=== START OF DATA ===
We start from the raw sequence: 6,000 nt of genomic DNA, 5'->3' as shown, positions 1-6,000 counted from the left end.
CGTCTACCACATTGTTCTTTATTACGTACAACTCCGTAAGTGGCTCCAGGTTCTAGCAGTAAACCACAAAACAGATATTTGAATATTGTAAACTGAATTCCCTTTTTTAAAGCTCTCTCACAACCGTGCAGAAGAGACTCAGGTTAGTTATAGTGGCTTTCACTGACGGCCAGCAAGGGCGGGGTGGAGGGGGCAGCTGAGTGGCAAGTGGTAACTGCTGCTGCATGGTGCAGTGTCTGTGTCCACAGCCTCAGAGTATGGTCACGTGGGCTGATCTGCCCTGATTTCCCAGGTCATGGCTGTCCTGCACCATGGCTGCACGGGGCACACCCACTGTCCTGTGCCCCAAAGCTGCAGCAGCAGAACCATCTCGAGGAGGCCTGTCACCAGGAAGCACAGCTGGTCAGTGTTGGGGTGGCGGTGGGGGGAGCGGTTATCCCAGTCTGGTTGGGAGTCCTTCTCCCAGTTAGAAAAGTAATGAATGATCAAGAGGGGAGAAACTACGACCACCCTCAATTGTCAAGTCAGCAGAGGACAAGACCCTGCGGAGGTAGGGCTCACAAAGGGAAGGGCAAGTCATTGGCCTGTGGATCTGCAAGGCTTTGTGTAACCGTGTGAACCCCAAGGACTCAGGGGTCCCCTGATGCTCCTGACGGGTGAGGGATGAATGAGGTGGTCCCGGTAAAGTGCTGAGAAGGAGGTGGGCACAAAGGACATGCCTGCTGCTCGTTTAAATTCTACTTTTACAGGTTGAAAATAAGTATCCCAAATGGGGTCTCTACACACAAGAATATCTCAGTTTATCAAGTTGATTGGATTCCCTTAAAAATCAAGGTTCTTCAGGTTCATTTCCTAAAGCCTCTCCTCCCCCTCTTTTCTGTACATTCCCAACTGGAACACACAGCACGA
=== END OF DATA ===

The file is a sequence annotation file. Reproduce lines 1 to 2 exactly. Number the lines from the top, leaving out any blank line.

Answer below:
We start from the raw sequence: 6,000 nt of genomic DNA, 5'->3' as shown, positions 1-6,000 counted from the left end.
CGTCTACCACATTGTTCTTTATTACGTACAACTCCGTAAGTGGCTCCAGGTTCTAGCAGTAAACCACAAAACAGATATTTGAATATTGTAAACTGAATTCCCTTTTTTAAAGCTCTCTCACAACCGTGCAGAAGAGACTCAGGTTAGTTATAGTGGCTTTCACTGACGGCCAGCAAGGGCGGGGTGGAGGGGGCAGCTGAGTGGCAAGTGGTAACTGCTGCTGCATGGTGCAGTGTCTGTGTCCACAGCCTCAGAGTATGGTCACGTGGGCTGATCTGCCCTGATTTCCCAGGTCATGGCTGTCCTGCACCATGGCTGCACGGGGCACACCCACTGTCCTGTGCCCCAAAGCTGCAGCAGCAGAACCATCTCGAGGAGGCCTGTCACCAGGAAGCACAGCTGGTCAGTGTTGGGGTGGCGGTGGGGGGAGCGGTTATCCCAGTCTGGTTGGGAGTCCTTCTCCCAGTTAGAAAAGTAATGAATGATCAAGAGGGGAGAAACTACGACCACCCTCAATTGTCAAGTCAGCAGAGGACAAGACCCTGCGGAGGTAGGGCTCACAAAGGGAAGGGCAAGTCATTGGCCTGTGGATCTGCAAGGCTTTGTGTAACCGTGTGAACCCCAAGGACTCAGGGGTCCCCTGATGCTCCTGACGGGTGAGGGATGAATGAGGTGGTCCCGGTAAAGTGCTGAGAAGGAGGTGGGCACAAAGGACATGCCTGCTGCTCGTTTAAATTCTACTTTTACAGGTTGAAAATAAGTATCCCAAATGGGGTCTCTACACACAAGAATATCTCAGTTTATCAAGTTGATTGGATTCCCTTAAAAATCAAGGTTCTTCAGGTTCATTTCCTAAAGCCTCTCCTCCCCCTCTTTTCTGTACATTCCCAACTGGAACACACAGCACGA